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Beijing - Day OneWe left San Francisco for Beijing on October 10 at about 2 pm. Flight time was 12 ½ hours, plus a change of days because of the International Date Line, putting us in Beijing on October 11 in the late afternoon. The flight was a modified polar flight: over Seattle, Anchorage, then what the pilot described as "Soviet Air Space," and over the Gulf of Shelekhova and the Sea of Okhotsk into Beijing.
About an hour or two outside Beijing, the land below looked both farmed in parts and abandoned in other parts. The farmed land had very irregular patches of plowed ground (although from the plane it made for an interesting geometric pattern). The scattered towns followed an almost European pattern: town buildings were concentrated in tight clusters, maximizing the land available for farming. From the air, these little settlements looked walled, the edges were so well defined.
The abandoned land consisted of large areas with beige mounds amid darker soil. These mounds turned out to be extensive stretches of sand dunes created by spring storms from the Gobi Desert. Those Gobi Desert sandstorms shift so much sand that not only are these "wastelands" hundreds of miles outside of Beijing created, but Beijing itself suffers periodic and blinding sandstorms, and, some of the Gobi dust even ends up along the U.S. west coast.
One of the entry forms we had to sign was a Health Declaration. Apparently the Chinese are interested in health of both the physical and emotional kind. The form required passengers to "check the box" if they had any fever, cough, headache, cold or "snivel." No, we had nothing to snivel about; we were quite happy. We didn't have any sniffles, the probable intended word, either.
The changing time zone makes for an interesting night's sleep as we tried to get our bodies to understand when to sleep and when to be awake. We finally surrendered and got up at around 6 am Beijing time. I went for a walk and was struck with the similarity-difference of a very big city getting ready for a work day. Lots of bicycles, and cars, and pedestrians (14 million people in the City), but at least in this part of Beijing, nothing truly "foreign."
The City is getting ready for the Olympics in 2008 and so building goes on around the clock (all building of new concrete structures must stop by 2007 to let the literal dust settle for the Olympics). Last year, China used some huge percentage of the world's concrete: 35 to 45% (we've heard various numbers). In the meantime, the dawn is hazy and sunrise is eerie red. Pollution.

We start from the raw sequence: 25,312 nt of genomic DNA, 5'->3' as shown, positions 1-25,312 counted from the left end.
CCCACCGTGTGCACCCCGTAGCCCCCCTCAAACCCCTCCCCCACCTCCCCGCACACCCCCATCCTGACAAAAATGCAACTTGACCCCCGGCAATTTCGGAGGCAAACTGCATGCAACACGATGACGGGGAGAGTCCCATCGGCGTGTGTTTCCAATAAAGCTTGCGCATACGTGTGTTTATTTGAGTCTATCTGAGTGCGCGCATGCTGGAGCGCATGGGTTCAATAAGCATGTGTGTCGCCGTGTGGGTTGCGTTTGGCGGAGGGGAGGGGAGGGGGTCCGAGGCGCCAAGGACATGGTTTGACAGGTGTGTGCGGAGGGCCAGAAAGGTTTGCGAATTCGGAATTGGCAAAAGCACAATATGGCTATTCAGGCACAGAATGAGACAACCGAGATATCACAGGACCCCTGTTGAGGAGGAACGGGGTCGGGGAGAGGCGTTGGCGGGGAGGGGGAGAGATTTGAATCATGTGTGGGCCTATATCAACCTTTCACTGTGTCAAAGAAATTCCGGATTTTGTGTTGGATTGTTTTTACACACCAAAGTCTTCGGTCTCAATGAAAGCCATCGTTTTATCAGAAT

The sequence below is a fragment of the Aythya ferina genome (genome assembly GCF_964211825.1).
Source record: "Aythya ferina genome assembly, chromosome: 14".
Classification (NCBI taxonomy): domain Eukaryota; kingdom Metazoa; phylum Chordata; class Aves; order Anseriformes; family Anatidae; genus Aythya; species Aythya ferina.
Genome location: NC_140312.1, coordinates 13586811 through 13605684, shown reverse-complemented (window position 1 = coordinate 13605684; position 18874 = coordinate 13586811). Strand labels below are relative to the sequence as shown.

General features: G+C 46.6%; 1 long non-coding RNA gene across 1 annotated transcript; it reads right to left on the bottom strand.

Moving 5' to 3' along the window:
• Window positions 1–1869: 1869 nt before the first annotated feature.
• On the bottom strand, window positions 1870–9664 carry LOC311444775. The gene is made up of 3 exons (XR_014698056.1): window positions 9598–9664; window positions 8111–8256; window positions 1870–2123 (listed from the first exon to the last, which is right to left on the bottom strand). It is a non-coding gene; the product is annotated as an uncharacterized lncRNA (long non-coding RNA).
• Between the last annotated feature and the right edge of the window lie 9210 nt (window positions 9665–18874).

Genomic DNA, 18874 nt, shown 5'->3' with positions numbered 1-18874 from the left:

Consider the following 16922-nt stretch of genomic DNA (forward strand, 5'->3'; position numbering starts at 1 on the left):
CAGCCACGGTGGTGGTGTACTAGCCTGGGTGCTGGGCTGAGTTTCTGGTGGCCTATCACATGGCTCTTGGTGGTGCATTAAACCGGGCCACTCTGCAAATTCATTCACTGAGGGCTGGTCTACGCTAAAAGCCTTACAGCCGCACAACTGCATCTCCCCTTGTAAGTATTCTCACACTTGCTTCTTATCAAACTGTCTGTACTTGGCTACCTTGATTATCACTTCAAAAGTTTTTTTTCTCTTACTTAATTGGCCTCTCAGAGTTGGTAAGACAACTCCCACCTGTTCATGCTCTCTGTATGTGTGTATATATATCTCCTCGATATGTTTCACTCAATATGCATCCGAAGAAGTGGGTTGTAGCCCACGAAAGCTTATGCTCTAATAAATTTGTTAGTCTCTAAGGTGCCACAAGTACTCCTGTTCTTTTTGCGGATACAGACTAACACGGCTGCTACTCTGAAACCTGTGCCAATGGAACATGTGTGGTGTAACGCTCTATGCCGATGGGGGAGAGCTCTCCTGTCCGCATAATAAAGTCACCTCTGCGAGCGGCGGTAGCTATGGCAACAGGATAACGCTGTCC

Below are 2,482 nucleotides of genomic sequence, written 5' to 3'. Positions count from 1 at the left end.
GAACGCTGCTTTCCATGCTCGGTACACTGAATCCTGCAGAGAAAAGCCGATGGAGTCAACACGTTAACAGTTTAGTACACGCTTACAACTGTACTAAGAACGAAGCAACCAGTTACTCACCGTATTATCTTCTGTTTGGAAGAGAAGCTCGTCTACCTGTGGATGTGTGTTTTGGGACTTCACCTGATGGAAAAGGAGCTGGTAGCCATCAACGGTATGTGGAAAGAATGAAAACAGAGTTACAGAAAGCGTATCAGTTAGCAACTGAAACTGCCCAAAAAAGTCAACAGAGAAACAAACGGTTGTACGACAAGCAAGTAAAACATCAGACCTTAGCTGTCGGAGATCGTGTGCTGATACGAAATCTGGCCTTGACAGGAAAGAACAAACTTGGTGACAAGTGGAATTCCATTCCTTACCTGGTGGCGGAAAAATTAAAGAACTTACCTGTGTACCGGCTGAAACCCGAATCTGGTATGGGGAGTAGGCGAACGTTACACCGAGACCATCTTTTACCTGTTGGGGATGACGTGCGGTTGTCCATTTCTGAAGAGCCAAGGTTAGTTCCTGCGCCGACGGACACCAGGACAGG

Tiananmem Square is huge. Like similar grounds around the world, the Square is surrounded by government offices, museums and war memorials while the space in the middle is largely empty. Like Moscow, it is the final resting place for a modern day mummy. (Chairman Mao is preserved and presented to thousands of daily visitors in a crystal coffin in his mausoleum alongside the Square - - the picture to the left.) Crowds are everywhere in Tiananmen, which is no surprise because there are crowds everywhere in Beijing. It is difficult to get distance shots of the various impressively massive spaces of the present and past rulers because the air pollution is terrible. Every picture looks like it is taken in the rain. Tiananmen is also across from one of the four entrances of the Forbidden City (one entrance at each point of the compass).
The Forbidden City also earns the appellation of huge. One measure is that we walked for about three hours across the Square and through the City not doing much but glancing around. The City was built in the 1400's and used until the early 1900's. Each emperor added to the complex. The core of the City was a living quarters for the emperor and his wives/concubines (as many as 40 wives for one of the emperors). Each wife (there were five ranks of wives) had her own apartment and quarters for her servants and children. By the time all this living space was created and ceremonial facilities constructed, the City spread out over hundreds of acres. The marble, tile, and painted wood created a sizable city within a city.
The Forbidden City has a park which was used for the pleasure of the emperor and his family. It is different from any park I have ever seen. In its own way, it is both beautiful and at the same time eerie. One structure, a rock formation with a pagoda on top, was just for the emperor to view the full moon. The trees are old and shaped as if they were bonsai.
From the Forbidden City we went to the Temple of Heaven, which is another massive structure sprawling over hundreds of acres. It was used only twice a year and only by the emperor to pray for rain and for a good harvest. The Temple is circular because the Chinese believed that the universe was round (they believed that the earth was square). The Temple has three roofs because three roofs stood for heaven, two roofs for the emperor, and one roof for everyone else. TheTemple is surrounded by trees planted when it was built (around 1420), and they are gnarled and wildly shaped.
Western culture and religion believed that the Earth was the center of the universe. As the Middle Kingdom (the kingdom in the center of everything) the Chinese went a step further. Not only was China the center of things on earth, the Temple of Heaven grounds has a structure considered to represent the universe. The stone we are standing on was considered to be the "center of the universe." In other words, China has it all, and from the building activity around here, that is exactly right.
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